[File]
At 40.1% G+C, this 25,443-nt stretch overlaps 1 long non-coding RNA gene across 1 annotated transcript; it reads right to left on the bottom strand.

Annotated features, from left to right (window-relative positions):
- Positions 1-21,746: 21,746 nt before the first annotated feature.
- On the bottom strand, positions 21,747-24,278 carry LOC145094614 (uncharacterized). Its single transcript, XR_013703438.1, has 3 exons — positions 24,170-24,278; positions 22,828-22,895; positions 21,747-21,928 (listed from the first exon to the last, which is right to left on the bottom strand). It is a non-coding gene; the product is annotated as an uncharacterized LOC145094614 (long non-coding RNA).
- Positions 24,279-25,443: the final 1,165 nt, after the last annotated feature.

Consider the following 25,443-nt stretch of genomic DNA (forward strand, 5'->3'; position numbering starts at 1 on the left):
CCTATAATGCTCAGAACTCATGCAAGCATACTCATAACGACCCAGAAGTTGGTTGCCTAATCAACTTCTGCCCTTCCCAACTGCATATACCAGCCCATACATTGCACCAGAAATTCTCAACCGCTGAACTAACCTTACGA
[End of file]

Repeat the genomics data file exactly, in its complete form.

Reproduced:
At 40.1% G+C, this 25,443-nt stretch overlaps 1 long non-coding RNA gene across 1 annotated transcript; it reads right to left on the bottom strand.

Annotated features, from left to right (window-relative positions):
- Positions 1-21,746: 21,746 nt before the first annotated feature.
- On the bottom strand, positions 21,747-24,278 carry LOC145094614 (uncharacterized). Its single transcript, XR_013703438.1, has 3 exons — positions 24,170-24,278; positions 22,828-22,895; positions 21,747-21,928 (listed from the first exon to the last, which is right to left on the bottom strand). It is a non-coding gene; the product is annotated as an uncharacterized LOC145094614 (long non-coding RNA).
- Positions 24,279-25,443: the final 1,165 nt, after the last annotated feature.

Consider the following 25,443-nt stretch of genomic DNA (forward strand, 5'->3'; position numbering starts at 1 on the left):
CCTATAATGCTCAGAACTCATGCAAGCATACTCATAACGACCCAGAAGTTGGTTGCCTAATCAACTTCTGCCCTTCCCAACTGCATATACCAGCCCATACATTGCACCAGAAATTCTCAACCGCTGAACTAACCTTACGA